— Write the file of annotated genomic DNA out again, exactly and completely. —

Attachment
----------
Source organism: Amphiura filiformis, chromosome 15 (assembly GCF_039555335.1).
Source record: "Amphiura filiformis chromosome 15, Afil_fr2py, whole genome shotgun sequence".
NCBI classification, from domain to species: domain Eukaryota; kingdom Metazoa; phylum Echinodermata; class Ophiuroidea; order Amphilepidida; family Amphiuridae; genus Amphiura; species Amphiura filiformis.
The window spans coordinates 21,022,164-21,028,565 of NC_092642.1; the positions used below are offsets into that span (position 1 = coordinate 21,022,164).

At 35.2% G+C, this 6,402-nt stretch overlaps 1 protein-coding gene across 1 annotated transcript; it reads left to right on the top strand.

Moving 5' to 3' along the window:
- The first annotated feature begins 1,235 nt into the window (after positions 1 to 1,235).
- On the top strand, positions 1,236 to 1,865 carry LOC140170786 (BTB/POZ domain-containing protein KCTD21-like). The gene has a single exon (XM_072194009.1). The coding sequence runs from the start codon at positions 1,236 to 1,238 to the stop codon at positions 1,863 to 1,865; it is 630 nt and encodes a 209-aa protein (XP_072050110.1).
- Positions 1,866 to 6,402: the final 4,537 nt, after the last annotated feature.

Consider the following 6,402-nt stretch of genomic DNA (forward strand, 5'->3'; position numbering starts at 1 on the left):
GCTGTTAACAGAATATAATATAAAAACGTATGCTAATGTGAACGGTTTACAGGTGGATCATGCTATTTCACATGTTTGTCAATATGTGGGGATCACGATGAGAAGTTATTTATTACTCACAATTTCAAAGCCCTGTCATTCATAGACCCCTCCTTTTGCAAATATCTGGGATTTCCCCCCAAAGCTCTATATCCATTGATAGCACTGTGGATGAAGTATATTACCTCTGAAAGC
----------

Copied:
Source organism: Amphiura filiformis, chromosome 15 (assembly GCF_039555335.1).
Source record: "Amphiura filiformis chromosome 15, Afil_fr2py, whole genome shotgun sequence".
NCBI classification, from domain to species: domain Eukaryota; kingdom Metazoa; phylum Echinodermata; class Ophiuroidea; order Amphilepidida; family Amphiuridae; genus Amphiura; species Amphiura filiformis.
The window spans coordinates 21,022,164-21,028,565 of NC_092642.1; the positions used below are offsets into that span (position 1 = coordinate 21,022,164).

At 35.2% G+C, this 6,402-nt stretch overlaps 1 protein-coding gene across 1 annotated transcript; it reads left to right on the top strand.

Moving 5' to 3' along the window:
- The first annotated feature begins 1,235 nt into the window (after positions 1 to 1,235).
- On the top strand, positions 1,236 to 1,865 carry LOC140170786 (BTB/POZ domain-containing protein KCTD21-like). The gene has a single exon (XM_072194009.1). The coding sequence runs from the start codon at positions 1,236 to 1,238 to the stop codon at positions 1,863 to 1,865; it is 630 nt and encodes a 209-aa protein (XP_072050110.1).
- Positions 1,866 to 6,402: the final 4,537 nt, after the last annotated feature.

Consider the following 6,402-nt stretch of genomic DNA (forward strand, 5'->3'; position numbering starts at 1 on the left):
GCTGTTAACAGAATATAATATAAAAACGTATGCTAATGTGAACGGTTTACAGGTGGATCATGCTATTTCACATGTTTGTCAATATGTGGGGATCACGATGAGAAGTTATTTATTACTCACAATTTCAAAGCCCTGTCATTCATAGACCCCTCCTTTTGCAAATATCTGGGATTTCCCCCCAAAGCTCTATATCCATTGATAGCACTGTGGATGAAGTATATTACCTCTGAAAGC